Microsoft Research presents PIVOT, placing VR objects into your hand

Microsoft Research presents PIVOT, placing VR objects into your hand
It does look a bit sinister when you're using it to grab rabbits, though.

We've had a summer of fantastic new haptic VR controller designs.

From Tactical Haptics' game-changing VR sabre to Sony's latest PS VR patents, developers are hard at work realising fantasy and making VR more immersive than ever.

This week, Microsoft announced Haptic PIVOT, the latest in a long line of haptic VR controllers developed by the company's Research wing. The project's ambition is simple: to move us towards a VR experience in which "feelings will be on par with the awe-inspiring and realistic renderings being produced today by head-mounted displays."

PIVOT mounts on your wrist and only comes out when it's required. (Credit: Microsoft Research)

In a statement released by the company, Microsoft Researched explained the thinking behind their latest device:

When you reach out an empty hand to pick an apple from a tree, you’re met with a variety of sensations—the firmness of the apple as you grip it, the resistance from the branch as you tug the apple free, the weight of the apple in your palm once you’ve plucked it, and the smooth, round surface under your fingertips.

"If Sir Isaac Newton were to have found the inspiration for his laws of motion and gravity from a virtual apple falling from a virtual tree," the statement continues, "he would have needed a controller like PIVOT."

The haptic device uses a retractable handle to replicate the real life physics of interacting with objects. (Credit: Microsoft Research)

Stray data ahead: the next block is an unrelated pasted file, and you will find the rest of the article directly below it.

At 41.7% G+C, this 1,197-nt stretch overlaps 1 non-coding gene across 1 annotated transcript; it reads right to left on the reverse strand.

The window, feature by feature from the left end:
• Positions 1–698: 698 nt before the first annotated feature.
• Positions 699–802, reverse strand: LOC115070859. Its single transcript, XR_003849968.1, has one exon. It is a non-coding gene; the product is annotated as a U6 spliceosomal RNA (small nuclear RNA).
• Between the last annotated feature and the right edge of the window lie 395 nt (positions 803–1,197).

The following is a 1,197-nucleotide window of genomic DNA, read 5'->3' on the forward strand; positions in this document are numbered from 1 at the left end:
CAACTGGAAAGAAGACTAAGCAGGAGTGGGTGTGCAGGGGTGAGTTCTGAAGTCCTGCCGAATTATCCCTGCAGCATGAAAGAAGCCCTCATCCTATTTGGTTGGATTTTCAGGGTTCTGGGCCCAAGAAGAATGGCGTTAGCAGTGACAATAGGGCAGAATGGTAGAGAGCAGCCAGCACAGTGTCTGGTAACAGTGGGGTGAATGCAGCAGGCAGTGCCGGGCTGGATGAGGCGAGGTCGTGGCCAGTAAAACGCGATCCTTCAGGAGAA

PIVOT is quite simple. When a user approaches an interactable object in VR, the robotised haptic handle deploys toward the user's palm.

It is a wrist mounted haptic device which - by rendering the "momentum and drag of thrown and caught objects" - is able to convincingly emulate the sensation of interacting with real physical objects. This means PIVOT goes far further than allowing users to grasp objects, but also drop, throw and catch them, too.

(Credit: Microsoft Research)

The tech inside the device is so efficient that the handle can go from grasp to fully retracted (at approximately 190 degrees) in just 340 milliseconds. In other words, the time it takes to blink an eye.

We already knew that the convincing emulation of touch could be the final challenge before developers can offer fully immersive virtual reality experiences. Microsoft Research's PIVOT could be a big step towards that.

And if you think this is awesome, wait until you see what Facebook is cooking up - VR keyboard control simply by tracking your hands.

Author

Liam Noble Shearer

I'm a writer and journalist based in the far North of Scotland. I mainly cover industry news and new releases, but I also write editorials and reviews. Likes coffee, dislikes parsnips.

Scotland http://www.liamnshearer.com Liam Noble Shearer

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